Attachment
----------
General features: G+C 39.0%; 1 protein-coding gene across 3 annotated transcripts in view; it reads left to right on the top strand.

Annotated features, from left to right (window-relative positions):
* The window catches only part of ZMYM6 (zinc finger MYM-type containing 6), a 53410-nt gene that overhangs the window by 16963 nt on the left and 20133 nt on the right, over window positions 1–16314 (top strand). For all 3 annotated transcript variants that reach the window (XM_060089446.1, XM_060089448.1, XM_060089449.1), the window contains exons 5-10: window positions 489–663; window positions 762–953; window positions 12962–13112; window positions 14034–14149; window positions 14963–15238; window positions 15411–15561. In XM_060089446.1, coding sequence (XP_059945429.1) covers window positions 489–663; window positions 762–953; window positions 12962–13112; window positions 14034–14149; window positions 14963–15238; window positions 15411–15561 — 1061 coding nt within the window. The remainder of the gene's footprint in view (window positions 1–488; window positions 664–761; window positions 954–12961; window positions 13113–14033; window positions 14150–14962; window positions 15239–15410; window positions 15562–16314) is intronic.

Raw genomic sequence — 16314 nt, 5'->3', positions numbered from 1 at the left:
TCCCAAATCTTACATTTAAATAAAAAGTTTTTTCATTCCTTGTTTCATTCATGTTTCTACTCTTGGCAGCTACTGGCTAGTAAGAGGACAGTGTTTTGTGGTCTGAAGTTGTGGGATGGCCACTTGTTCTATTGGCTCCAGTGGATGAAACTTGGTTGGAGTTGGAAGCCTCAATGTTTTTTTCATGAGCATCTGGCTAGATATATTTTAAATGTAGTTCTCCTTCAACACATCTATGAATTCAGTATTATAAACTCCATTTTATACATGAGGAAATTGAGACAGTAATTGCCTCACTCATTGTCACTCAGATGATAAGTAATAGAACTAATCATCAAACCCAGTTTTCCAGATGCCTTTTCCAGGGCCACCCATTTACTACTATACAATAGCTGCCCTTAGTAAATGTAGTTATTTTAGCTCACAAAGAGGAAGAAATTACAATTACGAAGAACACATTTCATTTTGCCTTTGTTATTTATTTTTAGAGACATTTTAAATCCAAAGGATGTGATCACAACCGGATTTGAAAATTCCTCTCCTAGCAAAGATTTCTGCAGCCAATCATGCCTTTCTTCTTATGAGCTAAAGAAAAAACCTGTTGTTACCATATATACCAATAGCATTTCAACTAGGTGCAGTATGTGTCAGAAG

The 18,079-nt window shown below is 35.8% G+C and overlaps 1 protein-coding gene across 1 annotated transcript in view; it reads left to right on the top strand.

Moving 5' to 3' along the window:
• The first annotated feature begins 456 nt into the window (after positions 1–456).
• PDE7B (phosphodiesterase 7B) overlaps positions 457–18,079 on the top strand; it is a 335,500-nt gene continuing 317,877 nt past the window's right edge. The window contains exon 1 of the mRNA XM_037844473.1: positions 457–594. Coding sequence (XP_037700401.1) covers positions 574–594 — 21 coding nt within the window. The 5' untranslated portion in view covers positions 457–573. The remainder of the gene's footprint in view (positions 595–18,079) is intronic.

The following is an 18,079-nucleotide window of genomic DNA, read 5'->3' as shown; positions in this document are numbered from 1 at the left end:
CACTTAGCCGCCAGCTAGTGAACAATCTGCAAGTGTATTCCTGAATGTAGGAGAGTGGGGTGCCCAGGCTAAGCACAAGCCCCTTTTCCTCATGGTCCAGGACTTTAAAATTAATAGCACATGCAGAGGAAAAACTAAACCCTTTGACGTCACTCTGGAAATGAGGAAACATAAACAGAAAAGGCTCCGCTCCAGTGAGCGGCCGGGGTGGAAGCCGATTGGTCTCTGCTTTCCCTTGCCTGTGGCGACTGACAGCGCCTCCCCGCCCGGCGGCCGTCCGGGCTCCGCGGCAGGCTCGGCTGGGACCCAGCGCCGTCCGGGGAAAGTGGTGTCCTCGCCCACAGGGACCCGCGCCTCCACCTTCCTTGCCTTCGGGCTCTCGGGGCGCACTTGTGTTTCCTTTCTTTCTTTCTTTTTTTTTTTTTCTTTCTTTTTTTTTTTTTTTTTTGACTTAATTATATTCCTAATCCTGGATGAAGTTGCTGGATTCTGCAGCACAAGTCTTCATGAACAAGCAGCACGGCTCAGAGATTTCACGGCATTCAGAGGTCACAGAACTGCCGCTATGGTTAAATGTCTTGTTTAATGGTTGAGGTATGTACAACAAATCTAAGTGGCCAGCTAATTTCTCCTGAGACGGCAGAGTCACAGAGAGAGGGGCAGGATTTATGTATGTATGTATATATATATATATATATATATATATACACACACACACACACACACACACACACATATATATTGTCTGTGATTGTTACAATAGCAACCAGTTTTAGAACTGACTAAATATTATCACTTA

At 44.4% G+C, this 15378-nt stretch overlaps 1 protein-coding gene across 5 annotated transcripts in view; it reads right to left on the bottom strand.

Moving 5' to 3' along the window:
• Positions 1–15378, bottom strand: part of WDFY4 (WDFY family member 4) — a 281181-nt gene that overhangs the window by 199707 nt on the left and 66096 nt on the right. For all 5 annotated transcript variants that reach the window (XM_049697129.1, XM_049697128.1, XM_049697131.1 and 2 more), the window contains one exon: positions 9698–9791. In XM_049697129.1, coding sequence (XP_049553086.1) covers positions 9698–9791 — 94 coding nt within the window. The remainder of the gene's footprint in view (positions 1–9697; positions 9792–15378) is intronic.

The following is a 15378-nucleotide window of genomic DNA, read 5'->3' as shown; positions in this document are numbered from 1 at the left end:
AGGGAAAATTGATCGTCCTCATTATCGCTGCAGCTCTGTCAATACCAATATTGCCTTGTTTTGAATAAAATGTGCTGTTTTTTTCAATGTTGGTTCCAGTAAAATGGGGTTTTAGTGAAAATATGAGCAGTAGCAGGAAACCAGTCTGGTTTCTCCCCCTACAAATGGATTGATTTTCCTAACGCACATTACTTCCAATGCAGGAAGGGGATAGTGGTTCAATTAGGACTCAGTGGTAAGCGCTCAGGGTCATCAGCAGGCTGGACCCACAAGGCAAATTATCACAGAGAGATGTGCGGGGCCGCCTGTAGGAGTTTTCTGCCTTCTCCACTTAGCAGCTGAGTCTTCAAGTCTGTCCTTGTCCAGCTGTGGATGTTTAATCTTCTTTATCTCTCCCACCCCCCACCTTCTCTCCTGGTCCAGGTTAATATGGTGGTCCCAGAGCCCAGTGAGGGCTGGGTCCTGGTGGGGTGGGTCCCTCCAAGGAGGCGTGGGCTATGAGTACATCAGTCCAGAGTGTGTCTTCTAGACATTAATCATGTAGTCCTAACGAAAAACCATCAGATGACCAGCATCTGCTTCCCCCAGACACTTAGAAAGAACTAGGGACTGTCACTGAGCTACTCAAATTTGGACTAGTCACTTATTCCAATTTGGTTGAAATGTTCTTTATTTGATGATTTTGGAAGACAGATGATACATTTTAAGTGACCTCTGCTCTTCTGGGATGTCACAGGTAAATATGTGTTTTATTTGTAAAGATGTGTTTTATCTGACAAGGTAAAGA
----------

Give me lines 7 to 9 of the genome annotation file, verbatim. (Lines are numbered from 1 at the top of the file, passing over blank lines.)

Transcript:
Moving 5' to 3' along the window:
• The first annotated feature begins 456 nt into the window (after positions 1–456).
• PDE7B (phosphodiesterase 7B) overlaps positions 457–18,079 on the top strand; it is a 335,500-nt gene continuing 317,877 nt past the window's right edge. The window contains exon 1 of the mRNA XM_037844473.1: positions 457–594. Coding sequence (XP_037700401.1) covers positions 574–594 — 21 coding nt within the window. The 5' untranslated portion in view covers positions 457–573. The remainder of the gene's footprint in view (positions 595–18,079) is intronic.